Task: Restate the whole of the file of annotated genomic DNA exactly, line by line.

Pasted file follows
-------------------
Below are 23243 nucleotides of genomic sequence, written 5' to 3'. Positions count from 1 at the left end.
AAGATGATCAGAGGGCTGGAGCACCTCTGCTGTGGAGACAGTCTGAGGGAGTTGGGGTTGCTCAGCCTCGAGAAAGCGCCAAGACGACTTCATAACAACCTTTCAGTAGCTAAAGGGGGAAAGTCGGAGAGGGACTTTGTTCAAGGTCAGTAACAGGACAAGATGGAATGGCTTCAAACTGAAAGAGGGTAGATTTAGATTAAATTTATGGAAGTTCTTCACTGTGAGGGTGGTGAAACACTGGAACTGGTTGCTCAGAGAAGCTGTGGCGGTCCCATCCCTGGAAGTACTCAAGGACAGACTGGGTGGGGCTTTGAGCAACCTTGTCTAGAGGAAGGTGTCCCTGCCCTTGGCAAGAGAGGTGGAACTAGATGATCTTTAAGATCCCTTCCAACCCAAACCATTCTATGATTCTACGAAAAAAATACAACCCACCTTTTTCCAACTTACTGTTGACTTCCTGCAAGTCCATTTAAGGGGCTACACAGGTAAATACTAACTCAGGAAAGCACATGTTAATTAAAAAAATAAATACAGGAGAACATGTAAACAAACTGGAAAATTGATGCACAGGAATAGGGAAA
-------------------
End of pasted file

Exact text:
Below are 23243 nucleotides of genomic sequence, written 5' to 3'. Positions count from 1 at the left end.
AAGATGATCAGAGGGCTGGAGCACCTCTGCTGTGGAGACAGTCTGAGGGAGTTGGGGTTGCTCAGCCTCGAGAAAGCGCCAAGACGACTTCATAACAACCTTTCAGTAGCTAAAGGGGGAAAGTCGGAGAGGGACTTTGTTCAAGGTCAGTAACAGGACAAGATGGAATGGCTTCAAACTGAAAGAGGGTAGATTTAGATTAAATTTATGGAAGTTCTTCACTGTGAGGGTGGTGAAACACTGGAACTGGTTGCTCAGAGAAGCTGTGGCGGTCCCATCCCTGGAAGTACTCAAGGACAGACTGGGTGGGGCTTTGAGCAACCTTGTCTAGAGGAAGGTGTCCCTGCCCTTGGCAAGAGAGGTGGAACTAGATGATCTTTAAGATCCCTTCCAACCCAAACCATTCTATGATTCTACGAAAAAAATACAACCCACCTTTTTCCAACTTACTGTTGACTTCCTGCAAGTCCATTTAAGGGGCTACACAGGTAAATACTAACTCAGGAAAGCACATGTTAATTAAAAAAATAAATACAGGAGAACATGTAAACAAACTGGAAAATTGATGCACAGGAATAGGGAAA